Situation normal

Bill Kristol’s editorial in the new issue of the Weekly Standard provides some historical perspective to conservative Republicans uncomfortable with the field of candidates, each one of whom falls short of Ronald Reagan in our eyes. But Reagan, Kristol points out, was an aberrational figure: “He was the only president of the last century who came to the office as the leader of an ideological movement.” By contrast with Reagan, “[t]his year’s GOP field is, in this sense, normal.”
Kristol doesn’t even imply that this normality might be a “snafu.” Rather, he seeks to reconcile us to the field, encouraging readers to think of “John McCain as our potential TR, Mike Huckabee as our potential FDR, and Mitt Romney as our potential JFK.” What about Giulianii? Though the burden of Kristol’s editorial is to overcome our nostalgia for Reagan, I would add that in the current field, Giuliani distinguishes himself as a great communicator, like Reagan himself in this respect. McCain strikes me more as our potential Eisenhower rather than our potential TR — the Eisenhower who as president regularly elicited the intense disdain of the intellectual founder of the modern conservative movement. Bill concludes his editorial with a twist worthy of O. Henry.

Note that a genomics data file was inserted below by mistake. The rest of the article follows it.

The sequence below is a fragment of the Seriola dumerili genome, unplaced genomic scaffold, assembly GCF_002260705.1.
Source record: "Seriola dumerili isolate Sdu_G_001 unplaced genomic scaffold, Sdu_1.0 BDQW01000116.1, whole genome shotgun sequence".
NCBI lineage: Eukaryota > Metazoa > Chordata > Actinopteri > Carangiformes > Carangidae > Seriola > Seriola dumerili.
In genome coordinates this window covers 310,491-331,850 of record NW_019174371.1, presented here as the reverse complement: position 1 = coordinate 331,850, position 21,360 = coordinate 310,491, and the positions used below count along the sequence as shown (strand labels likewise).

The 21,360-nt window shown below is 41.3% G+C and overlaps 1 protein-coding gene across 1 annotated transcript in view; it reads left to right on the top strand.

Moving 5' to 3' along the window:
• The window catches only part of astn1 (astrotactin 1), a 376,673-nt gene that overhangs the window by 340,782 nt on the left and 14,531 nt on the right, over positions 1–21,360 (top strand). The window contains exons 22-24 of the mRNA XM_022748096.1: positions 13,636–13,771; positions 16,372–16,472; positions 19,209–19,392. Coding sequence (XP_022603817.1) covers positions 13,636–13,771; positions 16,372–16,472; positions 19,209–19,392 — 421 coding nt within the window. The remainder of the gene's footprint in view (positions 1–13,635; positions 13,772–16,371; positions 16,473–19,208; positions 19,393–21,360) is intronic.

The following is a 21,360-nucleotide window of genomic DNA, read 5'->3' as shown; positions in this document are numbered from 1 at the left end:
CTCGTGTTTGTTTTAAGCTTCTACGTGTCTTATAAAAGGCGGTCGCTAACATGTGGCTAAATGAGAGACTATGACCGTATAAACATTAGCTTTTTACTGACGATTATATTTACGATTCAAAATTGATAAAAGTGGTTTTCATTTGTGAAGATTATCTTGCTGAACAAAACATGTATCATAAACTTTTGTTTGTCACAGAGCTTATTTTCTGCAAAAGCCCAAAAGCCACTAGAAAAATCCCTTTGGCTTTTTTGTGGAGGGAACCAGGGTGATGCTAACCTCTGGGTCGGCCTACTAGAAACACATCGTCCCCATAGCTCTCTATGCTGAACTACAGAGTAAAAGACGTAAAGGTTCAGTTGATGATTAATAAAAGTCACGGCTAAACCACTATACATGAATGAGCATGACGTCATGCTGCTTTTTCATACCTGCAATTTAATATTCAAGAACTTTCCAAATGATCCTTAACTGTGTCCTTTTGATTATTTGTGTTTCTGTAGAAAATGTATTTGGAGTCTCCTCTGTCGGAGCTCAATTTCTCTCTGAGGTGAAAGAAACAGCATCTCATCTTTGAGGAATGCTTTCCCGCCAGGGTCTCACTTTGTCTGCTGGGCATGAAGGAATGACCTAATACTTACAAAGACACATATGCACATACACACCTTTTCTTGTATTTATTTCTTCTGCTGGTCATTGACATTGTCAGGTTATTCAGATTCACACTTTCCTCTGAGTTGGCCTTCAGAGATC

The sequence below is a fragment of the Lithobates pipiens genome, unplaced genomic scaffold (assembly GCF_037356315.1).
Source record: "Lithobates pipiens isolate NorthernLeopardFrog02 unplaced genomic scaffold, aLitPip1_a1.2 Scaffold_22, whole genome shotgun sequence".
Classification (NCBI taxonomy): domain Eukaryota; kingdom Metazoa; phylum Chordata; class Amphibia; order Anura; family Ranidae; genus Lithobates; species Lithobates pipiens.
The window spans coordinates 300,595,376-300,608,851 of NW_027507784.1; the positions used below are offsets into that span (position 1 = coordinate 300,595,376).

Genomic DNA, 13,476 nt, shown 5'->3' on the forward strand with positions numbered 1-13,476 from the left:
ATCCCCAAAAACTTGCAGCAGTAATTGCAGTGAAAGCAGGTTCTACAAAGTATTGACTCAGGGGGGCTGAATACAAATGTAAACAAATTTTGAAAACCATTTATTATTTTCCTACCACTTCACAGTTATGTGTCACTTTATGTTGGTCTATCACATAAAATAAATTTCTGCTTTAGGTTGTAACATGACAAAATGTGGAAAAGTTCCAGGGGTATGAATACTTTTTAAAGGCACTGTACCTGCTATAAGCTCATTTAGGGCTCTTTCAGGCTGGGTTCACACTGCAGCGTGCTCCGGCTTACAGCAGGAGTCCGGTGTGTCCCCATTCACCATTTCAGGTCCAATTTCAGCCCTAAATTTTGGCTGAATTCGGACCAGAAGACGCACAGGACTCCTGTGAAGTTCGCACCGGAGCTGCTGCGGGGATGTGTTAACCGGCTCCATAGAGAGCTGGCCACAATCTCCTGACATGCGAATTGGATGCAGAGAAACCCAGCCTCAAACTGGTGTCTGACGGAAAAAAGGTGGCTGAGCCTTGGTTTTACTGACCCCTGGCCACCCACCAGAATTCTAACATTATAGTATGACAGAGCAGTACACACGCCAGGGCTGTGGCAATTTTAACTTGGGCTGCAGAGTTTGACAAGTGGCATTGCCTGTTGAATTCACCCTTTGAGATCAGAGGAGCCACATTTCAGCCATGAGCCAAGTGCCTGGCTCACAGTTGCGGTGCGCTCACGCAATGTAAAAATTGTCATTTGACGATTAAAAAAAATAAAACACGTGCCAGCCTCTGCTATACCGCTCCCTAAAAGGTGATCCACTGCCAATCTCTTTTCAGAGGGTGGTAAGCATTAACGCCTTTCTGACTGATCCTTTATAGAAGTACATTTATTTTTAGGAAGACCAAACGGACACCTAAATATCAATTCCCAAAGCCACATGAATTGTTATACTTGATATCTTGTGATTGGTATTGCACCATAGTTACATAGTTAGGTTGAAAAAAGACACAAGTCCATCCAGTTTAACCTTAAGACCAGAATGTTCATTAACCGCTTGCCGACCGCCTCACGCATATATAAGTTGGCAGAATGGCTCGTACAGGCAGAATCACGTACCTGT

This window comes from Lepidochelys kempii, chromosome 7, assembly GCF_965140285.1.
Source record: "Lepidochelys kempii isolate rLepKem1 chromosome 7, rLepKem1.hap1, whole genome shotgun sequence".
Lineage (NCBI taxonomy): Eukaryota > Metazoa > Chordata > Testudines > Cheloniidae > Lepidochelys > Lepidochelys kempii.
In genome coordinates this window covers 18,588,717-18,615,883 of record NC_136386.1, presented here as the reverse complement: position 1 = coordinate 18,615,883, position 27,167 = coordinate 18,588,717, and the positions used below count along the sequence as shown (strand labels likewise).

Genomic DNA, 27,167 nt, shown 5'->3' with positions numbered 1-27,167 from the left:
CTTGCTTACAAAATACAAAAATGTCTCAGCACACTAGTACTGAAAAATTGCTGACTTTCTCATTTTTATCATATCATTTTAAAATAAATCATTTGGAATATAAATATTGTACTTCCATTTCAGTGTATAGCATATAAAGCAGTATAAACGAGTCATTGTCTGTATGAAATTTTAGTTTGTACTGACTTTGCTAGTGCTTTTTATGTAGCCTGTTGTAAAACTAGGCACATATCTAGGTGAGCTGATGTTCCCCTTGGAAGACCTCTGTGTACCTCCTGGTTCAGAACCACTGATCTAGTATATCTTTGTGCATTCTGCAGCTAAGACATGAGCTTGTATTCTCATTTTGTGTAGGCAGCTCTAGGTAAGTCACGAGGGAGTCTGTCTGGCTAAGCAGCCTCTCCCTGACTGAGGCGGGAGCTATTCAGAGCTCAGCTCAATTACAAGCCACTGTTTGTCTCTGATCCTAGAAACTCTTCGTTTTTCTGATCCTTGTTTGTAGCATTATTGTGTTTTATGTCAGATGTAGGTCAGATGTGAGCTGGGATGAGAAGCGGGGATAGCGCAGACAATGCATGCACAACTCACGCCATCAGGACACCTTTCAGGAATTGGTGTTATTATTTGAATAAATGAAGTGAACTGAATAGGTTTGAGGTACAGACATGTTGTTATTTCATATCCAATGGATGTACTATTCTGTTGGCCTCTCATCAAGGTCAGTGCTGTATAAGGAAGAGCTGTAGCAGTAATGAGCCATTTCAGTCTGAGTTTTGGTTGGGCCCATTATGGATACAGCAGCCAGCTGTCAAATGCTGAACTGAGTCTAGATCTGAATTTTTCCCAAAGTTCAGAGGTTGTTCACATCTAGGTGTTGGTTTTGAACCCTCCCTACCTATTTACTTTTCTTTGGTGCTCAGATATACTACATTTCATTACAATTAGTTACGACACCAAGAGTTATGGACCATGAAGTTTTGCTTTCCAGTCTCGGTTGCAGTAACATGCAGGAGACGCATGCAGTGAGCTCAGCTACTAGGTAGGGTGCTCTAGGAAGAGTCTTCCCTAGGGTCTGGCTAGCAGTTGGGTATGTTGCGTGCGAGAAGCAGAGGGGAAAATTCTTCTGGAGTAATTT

A consideration of the extent of the damage any one of the leading candidates might do to the conservative movement and to the Republican Party as its partisan level lies beyond the scope of Kristol’s editorial. This is a factor that conservatives rightly take into account in viewing the field, especially in the aftermath of the damage done by the Bush administration and the late Republican Congress to the idea of limited government. None of the leading Republican candidates harkens to constitutional principles in addressing the issues before us, but some are worse than others on this score.
On the Democratic side, for the moment, the situation is also normal (in the snafu sense). What is the snafu? The contest between Clinton and Obama reduces the Democrats’ identity politics ad absurdum. Noemie Emery captures the absurdity in “The wages of sensitivity.”
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